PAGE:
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ECHO cardiogram

(1 Post)
Memoires Mon 16-Jan-17 23:02:46

I have one tomorrow, they've been doing them to me regularly for about 7 years; these days every 6 months.

When I first started having them, the sonographers all had me lying on my right side, and I could watch my heart beating and the blood coursing around. It was really interesting, and helped me feel less vulnerable, stripped to waist, cold, uncomfortable. A stranger messing about with my tits.

For the last 3 years or so, the sonographers all want me on my left side.

My back is to the machine.
The lights are dim so I can't see to read.
There is nothing to look at except a print of a bad, cliched landscape or the ugly nhs curtain (but the wrong side faces me so I can't even see the pattern well).
A stranger has a heavy arm flopped over my waist/side pinning me down, while they spread cold goo all over my chest, she moves my boobs around.
Boobs! Ah yes. There they are untrammelled, flopping over my chest, getting in the way of my heart so the stranger has to keep moving them out of the way. They are flat and drooping, like a pair of Dali's melting clocks.
This person pinning me down, playing with intimate body parts, she's flashed me a couple smiles and told me her name, but until now that's as intimate as we have got; neither of us want more from this relationshipj. But she's still pinning me down with her arm.

I do understand that sonographers put you on the left side these days, because that's how they were taight to do it. In the 'olden' days they were able to try either side and make a personal preference decision, but if you're really uncomfortable on the left side they would let you lie on the right and were still able to do the job.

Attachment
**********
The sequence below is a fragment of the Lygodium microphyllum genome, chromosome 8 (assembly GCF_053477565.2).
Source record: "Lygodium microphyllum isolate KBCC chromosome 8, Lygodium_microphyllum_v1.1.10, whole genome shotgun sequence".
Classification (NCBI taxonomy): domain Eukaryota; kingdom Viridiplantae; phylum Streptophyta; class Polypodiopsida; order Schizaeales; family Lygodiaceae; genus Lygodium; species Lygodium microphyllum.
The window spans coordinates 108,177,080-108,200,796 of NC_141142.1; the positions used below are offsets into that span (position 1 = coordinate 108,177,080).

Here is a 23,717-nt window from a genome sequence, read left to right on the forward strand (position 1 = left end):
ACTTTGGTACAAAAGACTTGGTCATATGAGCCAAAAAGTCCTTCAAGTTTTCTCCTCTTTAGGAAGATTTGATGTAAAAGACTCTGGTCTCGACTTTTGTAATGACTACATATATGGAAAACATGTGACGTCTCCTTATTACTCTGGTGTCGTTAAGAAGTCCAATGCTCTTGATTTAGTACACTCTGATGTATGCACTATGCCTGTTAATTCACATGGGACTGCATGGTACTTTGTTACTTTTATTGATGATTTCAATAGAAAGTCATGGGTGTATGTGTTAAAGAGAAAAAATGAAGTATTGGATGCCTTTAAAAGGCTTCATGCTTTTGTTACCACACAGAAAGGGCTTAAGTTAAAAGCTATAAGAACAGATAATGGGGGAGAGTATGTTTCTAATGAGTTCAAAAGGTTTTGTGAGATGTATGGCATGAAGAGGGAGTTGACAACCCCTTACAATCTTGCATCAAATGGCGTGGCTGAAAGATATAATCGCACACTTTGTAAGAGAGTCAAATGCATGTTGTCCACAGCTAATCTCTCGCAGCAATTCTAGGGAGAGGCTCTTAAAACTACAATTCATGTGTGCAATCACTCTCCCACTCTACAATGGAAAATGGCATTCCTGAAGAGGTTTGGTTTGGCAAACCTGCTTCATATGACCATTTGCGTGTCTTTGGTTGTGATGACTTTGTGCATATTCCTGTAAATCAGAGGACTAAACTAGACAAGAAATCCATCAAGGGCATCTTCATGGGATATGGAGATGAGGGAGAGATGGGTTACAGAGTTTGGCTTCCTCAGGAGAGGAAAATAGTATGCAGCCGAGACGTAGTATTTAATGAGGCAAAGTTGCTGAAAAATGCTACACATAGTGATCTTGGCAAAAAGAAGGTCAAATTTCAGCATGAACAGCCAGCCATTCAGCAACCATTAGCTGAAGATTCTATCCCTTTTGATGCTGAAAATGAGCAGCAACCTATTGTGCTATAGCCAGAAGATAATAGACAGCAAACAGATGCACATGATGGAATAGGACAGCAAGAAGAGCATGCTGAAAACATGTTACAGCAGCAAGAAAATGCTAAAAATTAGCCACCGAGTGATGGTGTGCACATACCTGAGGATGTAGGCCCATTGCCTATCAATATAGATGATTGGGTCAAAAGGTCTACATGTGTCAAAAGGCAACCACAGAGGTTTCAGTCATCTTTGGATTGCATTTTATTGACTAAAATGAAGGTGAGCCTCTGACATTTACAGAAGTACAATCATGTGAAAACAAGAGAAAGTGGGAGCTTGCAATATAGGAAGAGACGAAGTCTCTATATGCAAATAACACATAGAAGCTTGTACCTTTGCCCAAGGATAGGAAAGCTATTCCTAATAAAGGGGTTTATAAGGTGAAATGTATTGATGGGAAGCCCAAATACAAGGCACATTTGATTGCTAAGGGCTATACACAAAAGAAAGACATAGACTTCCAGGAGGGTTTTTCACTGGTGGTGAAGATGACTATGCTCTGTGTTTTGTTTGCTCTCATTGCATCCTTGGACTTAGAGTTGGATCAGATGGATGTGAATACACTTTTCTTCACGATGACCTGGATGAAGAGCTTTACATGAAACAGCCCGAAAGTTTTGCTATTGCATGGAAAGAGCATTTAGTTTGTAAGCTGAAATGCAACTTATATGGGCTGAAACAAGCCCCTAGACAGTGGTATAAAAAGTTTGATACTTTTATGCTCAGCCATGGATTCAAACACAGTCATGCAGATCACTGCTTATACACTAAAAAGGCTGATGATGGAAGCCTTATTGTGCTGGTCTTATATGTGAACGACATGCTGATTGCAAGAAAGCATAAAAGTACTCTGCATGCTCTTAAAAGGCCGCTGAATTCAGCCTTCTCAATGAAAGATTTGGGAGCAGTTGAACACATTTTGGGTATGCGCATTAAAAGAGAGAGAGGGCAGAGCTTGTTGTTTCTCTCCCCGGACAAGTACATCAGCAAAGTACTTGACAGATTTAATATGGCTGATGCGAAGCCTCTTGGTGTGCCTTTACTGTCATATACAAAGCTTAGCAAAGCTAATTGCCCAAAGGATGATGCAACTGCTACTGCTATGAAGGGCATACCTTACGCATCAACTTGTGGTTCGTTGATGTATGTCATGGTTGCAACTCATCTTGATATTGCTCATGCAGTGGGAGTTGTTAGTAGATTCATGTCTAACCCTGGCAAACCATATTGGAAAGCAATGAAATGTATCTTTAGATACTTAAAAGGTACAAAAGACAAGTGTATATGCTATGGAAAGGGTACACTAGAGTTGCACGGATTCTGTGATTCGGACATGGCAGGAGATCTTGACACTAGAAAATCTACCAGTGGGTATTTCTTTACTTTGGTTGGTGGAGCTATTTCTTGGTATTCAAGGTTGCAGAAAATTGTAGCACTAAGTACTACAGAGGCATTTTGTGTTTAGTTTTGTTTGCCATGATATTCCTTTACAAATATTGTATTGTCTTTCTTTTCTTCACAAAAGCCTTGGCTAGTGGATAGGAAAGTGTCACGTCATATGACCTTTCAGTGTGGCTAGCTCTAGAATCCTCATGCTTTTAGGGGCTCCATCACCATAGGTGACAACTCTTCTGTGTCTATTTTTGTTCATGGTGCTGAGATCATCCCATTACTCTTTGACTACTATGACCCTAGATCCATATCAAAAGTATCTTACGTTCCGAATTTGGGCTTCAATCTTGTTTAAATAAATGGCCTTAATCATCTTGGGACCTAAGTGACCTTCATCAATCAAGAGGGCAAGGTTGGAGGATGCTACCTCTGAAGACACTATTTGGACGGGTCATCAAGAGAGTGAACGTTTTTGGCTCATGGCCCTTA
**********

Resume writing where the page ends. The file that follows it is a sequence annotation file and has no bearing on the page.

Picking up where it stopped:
It is excrutiating having an ECHO.

I have ms as well as a dickie heart, and a few other things, and it is painful to lie ony left side. None of the new sonographers have given me the option to lie on my right, at most they might ask if I'm OK or if I need a break. (NO, if I move out of that position it will hurt even more when I have to adopt it again.)

There is only one thing I dread more than having an ECHO. It is Urodynamics. The first time I had that, both nurses told me off for not doing my pelvic floor exercises - I had done them, that's why I had no problems until dd was about 3 years old when MS hit hard. I couldn't really feel any muscles in my torso, back muscle, shoulder muscle, arms, stomach, buttocks, anything. I could barely stand and yet they felt that having tubes stuck up my fanny, wiring it up to a machine, filling my bladder, watching the readouts as I peed and all the rest of it, no these women thought that my misery could me completed by shoving me on a bed, sticking a sponge up there and telling me squeeze while both got in for a good close up; and then telling me off again because I had no idea which muscles I was moving because I couldn't feel them because I'd had a major fucking ms attack.

Sonographers doing ECHO these days make me feel vulnerable and scared. I feel like a slab of meat on a butcher's block. I feel like I'm being assaulted, as if I have just been laid out for anyone to do whatever they feel like, and I can't move because that arm is pinning me down.

And I'm cold! Why are hospitals always cold?! Yes, I know it's probably some statistical optimum temperature, but I'm cold. And I've got no clothes on. And the room is dark, the curtain's are ugly, the painting is crap and uninteresting, and I can't even see the person who is picking up my boobs and moving them here and there, and pinning me down with her arm.

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